Scenic Byway 12
- DesignationAll-American Road (2002)
- Intrinsic QualitiesHistoric, Scenic
- Length123 miles
Scenic Byway 12 takes you to the heart of the American West. This exceptional 124 mile route negotiates an isolated landscape of canyons, plateaus, and valleys ranging from 4,000 to 9,000 feet above sea level.
Wayne County Tourism
Bryce Canyon Country
Garfield County Office of Tourism
Story of the Byway
Welcome to Utah’s Scenic Byway 12, also known as “A Journey Through Time Scenic Byway.” Scenic Byway 12 connects U.S. 89 near Panguitch on the west with S.R. 24 near Torrey on the northeast. It is not the quickest route between these two points, but it far and away the best. Hitting the road, travelers often have a destination in mind. That destination quickly takes a backseat to the journey as they climb into the Dixie National Forest from Torrey.
A stop at the scenic overlook near the road’s summit at about 9,000 feet puts it all into perspective. Atmosphere envelopes distant lands, the Henry Mountains, Grand Staircase–Escalante and the shimmering red rock of Capitol Reef National Park. Contrasting stands of subalpine fir and aspen decorate the immediate surroundings.
The byway begins at the junction of Hwy 89 and SR-12 (Scenic Byway 12), seven miles south of Panguitch and eight miles north of Hatch. When you start, you bisect the beautiful red rock formations of Red Canyon in Dixie National Forest. Continuing east, the byway passes through spectacular views of a variety of rock formations. Stone and mud food-storage structures called granaries can be seen along the route. Visitor centers and businesses along the way have information about the area. From Escalante, geographically located near the midpoint of the byway, the road turns north winding through vast expanses of slickrock country. Along the way travelers are rewarded with views of the Escalante River, Calf Creek Canyon, and the Hogsback and Boulder Mountain. At Boulder visitors can get a firsthand look at life in a prehistoric Native American village at the Anasazi Indian Village Park. Continuing north from Boulder, still on SR-12, the road crosses the eastern flank of Boulder Mountain with spectacular views of Capitol Reef National Park, the Henry Mountains, Circle Cliffs, and Navajo Mountain on the far side of Lake Powell. On a clear day travelers can see more than 100 miles into Colorado and Arizona. The byway ends at the junction of SR-12 and Hwy 24 in Wayne County. The town of Torrey is just west of this junction, or travelers can take the nine-mile drive east to the Capitol Reef National Park Visitor Center.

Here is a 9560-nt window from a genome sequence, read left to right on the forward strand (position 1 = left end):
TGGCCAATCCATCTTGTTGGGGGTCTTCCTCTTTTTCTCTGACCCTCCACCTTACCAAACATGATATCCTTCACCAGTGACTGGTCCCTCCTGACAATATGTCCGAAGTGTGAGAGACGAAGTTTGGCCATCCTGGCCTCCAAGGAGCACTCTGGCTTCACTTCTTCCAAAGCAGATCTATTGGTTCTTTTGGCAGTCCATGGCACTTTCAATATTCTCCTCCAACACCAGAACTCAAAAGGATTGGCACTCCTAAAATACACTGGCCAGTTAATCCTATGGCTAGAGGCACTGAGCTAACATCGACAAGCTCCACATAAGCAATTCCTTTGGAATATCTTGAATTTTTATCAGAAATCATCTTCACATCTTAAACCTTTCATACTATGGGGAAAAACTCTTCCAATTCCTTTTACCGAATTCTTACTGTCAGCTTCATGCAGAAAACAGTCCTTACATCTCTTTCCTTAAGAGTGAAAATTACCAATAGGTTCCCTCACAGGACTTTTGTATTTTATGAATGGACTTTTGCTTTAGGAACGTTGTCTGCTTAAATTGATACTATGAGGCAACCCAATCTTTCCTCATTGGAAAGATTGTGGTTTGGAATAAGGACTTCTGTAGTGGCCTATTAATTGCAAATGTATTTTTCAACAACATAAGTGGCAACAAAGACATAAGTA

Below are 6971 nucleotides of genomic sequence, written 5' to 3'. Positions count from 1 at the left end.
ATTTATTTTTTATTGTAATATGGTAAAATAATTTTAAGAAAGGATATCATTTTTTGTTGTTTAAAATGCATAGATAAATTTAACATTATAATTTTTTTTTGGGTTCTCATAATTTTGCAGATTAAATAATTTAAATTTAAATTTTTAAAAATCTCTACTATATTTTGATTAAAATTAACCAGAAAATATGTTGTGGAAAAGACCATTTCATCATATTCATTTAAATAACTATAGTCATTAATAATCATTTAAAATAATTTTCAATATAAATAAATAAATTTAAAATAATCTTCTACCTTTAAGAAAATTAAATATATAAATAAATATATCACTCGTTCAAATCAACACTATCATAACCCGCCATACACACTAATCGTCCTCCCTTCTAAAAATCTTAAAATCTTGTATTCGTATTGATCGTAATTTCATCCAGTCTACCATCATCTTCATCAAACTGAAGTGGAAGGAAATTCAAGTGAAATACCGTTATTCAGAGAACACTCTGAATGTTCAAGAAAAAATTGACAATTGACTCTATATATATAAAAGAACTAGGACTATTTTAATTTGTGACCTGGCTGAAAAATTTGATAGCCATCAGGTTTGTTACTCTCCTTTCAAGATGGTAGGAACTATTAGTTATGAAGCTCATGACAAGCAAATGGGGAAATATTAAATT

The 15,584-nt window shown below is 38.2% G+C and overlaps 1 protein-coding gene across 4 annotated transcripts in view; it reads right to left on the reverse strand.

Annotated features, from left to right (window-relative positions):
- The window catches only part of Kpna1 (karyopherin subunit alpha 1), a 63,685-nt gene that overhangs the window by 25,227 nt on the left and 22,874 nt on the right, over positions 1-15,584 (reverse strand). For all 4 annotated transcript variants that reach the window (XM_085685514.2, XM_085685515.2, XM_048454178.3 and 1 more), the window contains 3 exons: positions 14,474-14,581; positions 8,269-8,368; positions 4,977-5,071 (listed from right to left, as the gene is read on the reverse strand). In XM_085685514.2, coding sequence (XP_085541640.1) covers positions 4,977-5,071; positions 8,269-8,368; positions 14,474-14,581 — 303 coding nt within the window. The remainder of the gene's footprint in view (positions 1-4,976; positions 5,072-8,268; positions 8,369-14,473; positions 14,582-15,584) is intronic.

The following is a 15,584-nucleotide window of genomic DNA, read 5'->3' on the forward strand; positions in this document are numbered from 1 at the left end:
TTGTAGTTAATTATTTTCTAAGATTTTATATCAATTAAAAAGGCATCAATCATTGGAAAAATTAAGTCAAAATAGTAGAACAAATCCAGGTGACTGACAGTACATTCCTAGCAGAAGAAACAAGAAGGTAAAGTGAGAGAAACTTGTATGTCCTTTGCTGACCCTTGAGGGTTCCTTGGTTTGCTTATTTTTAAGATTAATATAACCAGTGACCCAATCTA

Points of Interest
Dixie National Forest
A nearly 2-million acre expanse of outdoor lover’s paradise. The forest includes peaks and plateaus, lakes and valleys.
Capitol Reef National Park
Located in south-central Utah in the heart of red rock country, Capitol Reef National Park is a hidden treasure filled with cliffs, canyons, domes, and bridges in the Waterpocket Fold, a geologic monocline (a wrinkle on the earth) extending almost 100 miles.
Anasazi State Park and Museum
Explore an Ancestral Puebloan (Anasazi) village that was likely occupied from A.D. 1050 to 1200, and one of the largest communities west of the Colorado River. Outside the museum, tour a life-sized, six-room replica of an ancient dwelling and view a portion of the original site. Inside, view artifacts excavated from this site and learn the lifeways of these people.
Lower Calf Creek Falls
Calf Creek is a perennial stream located in the Grand Staircase-Escalante National Monument. There are two waterfalls which you can visit, the upper falls and the lower falls. Though both hikes are enjoyable, the lower falls is more accessible, an easier hike, a bigger drop, and much more popular. The 6-mile out-and-back hike is relatively flat, and the trailhead is located just off of Utah Scenic Byway 12, the highway between Escalante and Boulder. There is a sign for Bureau of Land Management (BLM) Calf Creek Recreation Area
Grand Staircase-Escalante National Monument
From its spectacular Grand Staircase of cliffs and terraces, across the rugged Kaiparowits Plateau to the wonders of the Escalante River Canyons, the Monument is a diverse geologic treasure speckled with monoliths, slot canyons, natural bridges, and arches.
Bryce Canyon Country
Starting in Panguitch, enjoy a hearty breakfast in town before heading out on the byway. Drive southeast for 23 miles to reach Bryce Canyon National Park. Head to the Sunset Campground, and set up camp. Be certain to make reservations in advance. Pack a lunch and follow the Calf Creek Falls trail three miles to the 130-foot waterfall oasis amid red rocks. Return to camp before dark. After dinner, enjoy the dark sky with an astronomy program or a ranger-guided full moon hike. Settle into a deep slumber in this international dark sky park.
Make a camp breakfast, then head out for another hike or hire a guide for a day of canyoneering in the slot canyons. After you pack up your campsite, visit the Bryce Wildlife Museum. Follow the byway back to Panguitch or continue on the route for another adventure.
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